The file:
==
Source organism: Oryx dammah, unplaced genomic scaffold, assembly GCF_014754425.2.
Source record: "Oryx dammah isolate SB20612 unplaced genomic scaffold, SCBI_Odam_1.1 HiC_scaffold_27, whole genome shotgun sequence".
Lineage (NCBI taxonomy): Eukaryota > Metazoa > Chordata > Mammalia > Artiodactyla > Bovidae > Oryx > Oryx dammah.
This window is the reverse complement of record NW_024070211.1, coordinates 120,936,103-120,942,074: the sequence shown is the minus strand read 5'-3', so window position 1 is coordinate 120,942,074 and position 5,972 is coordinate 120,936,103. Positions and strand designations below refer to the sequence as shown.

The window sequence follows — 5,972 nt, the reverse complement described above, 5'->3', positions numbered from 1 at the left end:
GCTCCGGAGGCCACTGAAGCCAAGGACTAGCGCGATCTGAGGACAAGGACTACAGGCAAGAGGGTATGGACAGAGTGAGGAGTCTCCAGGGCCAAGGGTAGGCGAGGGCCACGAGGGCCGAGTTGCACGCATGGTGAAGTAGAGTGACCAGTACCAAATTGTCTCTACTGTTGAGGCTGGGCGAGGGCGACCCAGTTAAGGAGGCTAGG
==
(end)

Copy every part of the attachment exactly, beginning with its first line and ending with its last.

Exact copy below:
Source organism: Oryx dammah, unplaced genomic scaffold, assembly GCF_014754425.2.
Source record: "Oryx dammah isolate SB20612 unplaced genomic scaffold, SCBI_Odam_1.1 HiC_scaffold_27, whole genome shotgun sequence".
Lineage (NCBI taxonomy): Eukaryota > Metazoa > Chordata > Mammalia > Artiodactyla > Bovidae > Oryx > Oryx dammah.
This window is the reverse complement of record NW_024070211.1, coordinates 120,936,103-120,942,074: the sequence shown is the minus strand read 5'-3', so window position 1 is coordinate 120,942,074 and position 5,972 is coordinate 120,936,103. Positions and strand designations below refer to the sequence as shown.

The window sequence follows — 5,972 nt, the reverse complement described above, 5'->3', positions numbered from 1 at the left end:
GCTCCGGAGGCCACTGAAGCCAAGGACTAGCGCGATCTGAGGACAAGGACTACAGGCAAGAGGGTATGGACAGAGTGAGGAGTCTCCAGGGCCAAGGGTAGGCGAGGGCCACGAGGGCCGAGTTGCACGCATGGTGAAGTAGAGTGACCAGTACCAAATTGTCTCTACTGTTGAGGCTGGGCGAGGGCGACCCAGTTAAGGAGGCTAGG